Your coat should preferably sit perfectly on your shoulders, and the sleeves should stop where your wrists do. While designer labels like Lemaire like to exaggerate proportions, a good rule of thumb is for the hem to end somewhere around your knees.
Go For Something Timeless
A coat is a pretty big purchase, so it wouldn’t make sense to cop something you won’t wear for more than a season. Go for something as trend-proof as it is weatherproof. Tried-and-tested silhouettes like Gloverall’s Monty Duffle Coat or Schott NYC’s Classic Melton Wool Peacoat aren’t going anywhere. In fact, these are the archetypes brands like Supreme and Stüssy often collaborate on, or the classics that fashion-forward labels reinterpret in their collections.
Consider the details when it comes to finding something that suits your personality – without resorting to one-season fads. Single-breasted coats are more casual than their double-breasted counterparts, but both can be dressed up or down. Hidden plackets concealing the front buttons, as seen on these coats from Dries Van Noten and COS, may appeal to fans of minimalism. Would-be futuristic goth punks may see the value in a kimono-inspired number. Harris Wharf London and Barena have taken the unstructured route, offering a relaxed, boxy fit that looks far from sloppy.
Even designers known for particularly aggressive aesthetics – like Rick Owens – produce wool coats that make staid outerwear staples look suddenly relevant without going too far into the deep end.
Consider Your Overcoat’s Fabrics
One of the biggest contributing factors to a coat’s warmth and final price is its composition. Full cashmere pieces from brands like Brunello Cucinelli will be undeniably delightful to touch and supremely warm, but they’ll cost a mint. It’s possible to snag one for far less thanks to labels like Suitsupply, but even these cashmere coats will set you back around $1,000.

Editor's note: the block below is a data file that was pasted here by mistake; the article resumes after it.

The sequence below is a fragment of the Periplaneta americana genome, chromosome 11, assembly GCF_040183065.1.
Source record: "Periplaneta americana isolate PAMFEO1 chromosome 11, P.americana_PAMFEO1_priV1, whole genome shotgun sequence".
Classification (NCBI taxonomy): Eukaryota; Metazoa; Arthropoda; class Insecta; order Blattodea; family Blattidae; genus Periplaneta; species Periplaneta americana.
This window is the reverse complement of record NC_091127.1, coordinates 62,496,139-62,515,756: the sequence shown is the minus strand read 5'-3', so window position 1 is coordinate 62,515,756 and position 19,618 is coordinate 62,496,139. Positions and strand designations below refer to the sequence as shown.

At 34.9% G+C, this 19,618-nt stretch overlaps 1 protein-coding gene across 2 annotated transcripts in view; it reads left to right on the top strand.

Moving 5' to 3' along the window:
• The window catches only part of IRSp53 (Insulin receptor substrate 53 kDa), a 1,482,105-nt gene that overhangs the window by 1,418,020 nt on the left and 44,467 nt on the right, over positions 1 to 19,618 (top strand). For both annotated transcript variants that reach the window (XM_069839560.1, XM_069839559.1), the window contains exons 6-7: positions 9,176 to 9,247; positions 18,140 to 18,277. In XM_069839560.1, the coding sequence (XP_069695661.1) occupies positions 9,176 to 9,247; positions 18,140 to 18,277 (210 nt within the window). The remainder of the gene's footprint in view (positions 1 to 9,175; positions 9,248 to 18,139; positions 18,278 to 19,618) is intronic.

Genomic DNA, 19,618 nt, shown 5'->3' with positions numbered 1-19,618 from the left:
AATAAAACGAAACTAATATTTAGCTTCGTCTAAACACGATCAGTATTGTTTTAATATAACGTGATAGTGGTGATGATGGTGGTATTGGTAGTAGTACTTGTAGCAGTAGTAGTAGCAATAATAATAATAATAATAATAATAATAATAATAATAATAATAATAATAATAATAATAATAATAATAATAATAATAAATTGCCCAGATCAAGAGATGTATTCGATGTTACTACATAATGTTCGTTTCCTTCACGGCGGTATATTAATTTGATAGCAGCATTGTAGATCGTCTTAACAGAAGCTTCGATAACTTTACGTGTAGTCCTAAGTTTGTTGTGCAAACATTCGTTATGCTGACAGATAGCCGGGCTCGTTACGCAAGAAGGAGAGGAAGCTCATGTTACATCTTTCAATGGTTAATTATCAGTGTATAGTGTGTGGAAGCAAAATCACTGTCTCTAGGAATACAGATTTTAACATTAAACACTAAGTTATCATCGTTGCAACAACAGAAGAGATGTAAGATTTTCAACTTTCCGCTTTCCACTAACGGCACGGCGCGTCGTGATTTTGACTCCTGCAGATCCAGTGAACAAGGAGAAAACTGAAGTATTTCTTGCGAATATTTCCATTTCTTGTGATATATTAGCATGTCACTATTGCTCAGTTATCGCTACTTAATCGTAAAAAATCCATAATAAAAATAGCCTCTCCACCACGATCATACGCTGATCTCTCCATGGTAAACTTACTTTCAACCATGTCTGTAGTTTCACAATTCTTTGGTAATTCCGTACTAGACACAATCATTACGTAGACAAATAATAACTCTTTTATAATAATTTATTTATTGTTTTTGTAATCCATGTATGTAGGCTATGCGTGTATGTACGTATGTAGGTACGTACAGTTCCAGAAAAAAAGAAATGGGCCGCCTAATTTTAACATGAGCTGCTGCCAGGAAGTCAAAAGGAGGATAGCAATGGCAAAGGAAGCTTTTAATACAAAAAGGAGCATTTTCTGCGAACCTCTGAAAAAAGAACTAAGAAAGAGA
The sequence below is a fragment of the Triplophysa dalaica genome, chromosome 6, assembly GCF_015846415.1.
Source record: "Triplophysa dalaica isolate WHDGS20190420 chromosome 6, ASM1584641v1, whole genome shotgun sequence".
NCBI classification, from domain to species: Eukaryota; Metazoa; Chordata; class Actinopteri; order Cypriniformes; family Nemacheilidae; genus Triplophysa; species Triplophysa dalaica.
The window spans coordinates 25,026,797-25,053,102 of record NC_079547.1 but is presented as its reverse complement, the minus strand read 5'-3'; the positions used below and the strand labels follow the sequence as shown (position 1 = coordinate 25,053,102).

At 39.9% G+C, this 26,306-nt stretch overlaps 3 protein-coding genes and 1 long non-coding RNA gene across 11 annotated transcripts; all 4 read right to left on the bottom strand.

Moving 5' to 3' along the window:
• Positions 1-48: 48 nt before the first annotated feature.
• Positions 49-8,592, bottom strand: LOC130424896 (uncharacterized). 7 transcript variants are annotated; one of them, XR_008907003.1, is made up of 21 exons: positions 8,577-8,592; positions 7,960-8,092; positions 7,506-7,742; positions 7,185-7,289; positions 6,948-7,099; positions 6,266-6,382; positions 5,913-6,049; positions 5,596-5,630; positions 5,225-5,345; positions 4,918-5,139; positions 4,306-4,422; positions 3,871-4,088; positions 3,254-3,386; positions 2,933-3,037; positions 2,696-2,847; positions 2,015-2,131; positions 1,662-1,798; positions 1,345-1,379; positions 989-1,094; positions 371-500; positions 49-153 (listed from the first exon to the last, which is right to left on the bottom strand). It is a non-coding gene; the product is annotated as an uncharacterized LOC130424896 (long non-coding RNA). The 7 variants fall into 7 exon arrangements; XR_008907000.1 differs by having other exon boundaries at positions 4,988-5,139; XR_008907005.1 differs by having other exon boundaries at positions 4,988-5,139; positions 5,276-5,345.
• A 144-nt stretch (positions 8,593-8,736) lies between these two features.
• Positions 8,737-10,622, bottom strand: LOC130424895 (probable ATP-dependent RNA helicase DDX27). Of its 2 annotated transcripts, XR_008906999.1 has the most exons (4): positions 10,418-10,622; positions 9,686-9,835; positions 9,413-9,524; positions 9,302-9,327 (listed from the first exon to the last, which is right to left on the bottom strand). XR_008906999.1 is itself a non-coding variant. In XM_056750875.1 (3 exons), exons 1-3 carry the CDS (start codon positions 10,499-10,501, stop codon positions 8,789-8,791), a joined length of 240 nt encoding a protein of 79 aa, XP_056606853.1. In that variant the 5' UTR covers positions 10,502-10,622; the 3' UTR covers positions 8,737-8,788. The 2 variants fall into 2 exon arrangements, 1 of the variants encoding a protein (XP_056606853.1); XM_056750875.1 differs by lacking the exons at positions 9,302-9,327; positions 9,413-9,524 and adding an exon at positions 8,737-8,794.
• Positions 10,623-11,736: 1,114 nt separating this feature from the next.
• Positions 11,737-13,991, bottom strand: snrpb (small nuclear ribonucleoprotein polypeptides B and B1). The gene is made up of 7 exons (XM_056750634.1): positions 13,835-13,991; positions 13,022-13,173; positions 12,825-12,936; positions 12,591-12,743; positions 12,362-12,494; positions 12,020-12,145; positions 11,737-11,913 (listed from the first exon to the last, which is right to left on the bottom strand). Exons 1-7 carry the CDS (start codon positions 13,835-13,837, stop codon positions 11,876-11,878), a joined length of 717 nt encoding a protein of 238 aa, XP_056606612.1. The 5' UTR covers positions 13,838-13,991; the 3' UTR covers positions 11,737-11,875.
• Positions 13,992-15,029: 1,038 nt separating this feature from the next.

Sourced from goats instead of sheep, cashmere’s high price of admission stems its relative scarcity and expensive production process. It can also be an absolute bitch to care for. So keep in mind if you want to go the cashmere route, you’ll have to put aside the dough to get it maintained and cleaned on a regular basis.
Most cost-effective coats are made from blended fabrics, while 100% wool coats made from Melton or boiled wool offer more warmth – at a price. The distinguishing globe mark of Harris Tweed is such a signifier of quality that it’s literally protected by an act of Parliament – any textile carrying the mark must be certified to have come from the Outer Hebrides. That’s why you can even trust fast-fashion brands like Topman when they carry Harris Tweed topcoats for a decent price.
Other companies will mix in modern materials like Thinsulate lining or windproof GORE-TEX to further insulate their garms against the cold. nanamica does this especially well with its wool Soutien collar coat, resulting in a decent bang/buck ratio, although it’s still pricey.
With all of that in mind, all that’s left is to actually go out and find your perfect wool winter coat. Just make sure you get something that will last for many seasons to come – or at the very least, until you get tired of it, sell it on Grailed, and find something else that tickles your fancy. Happy hunting!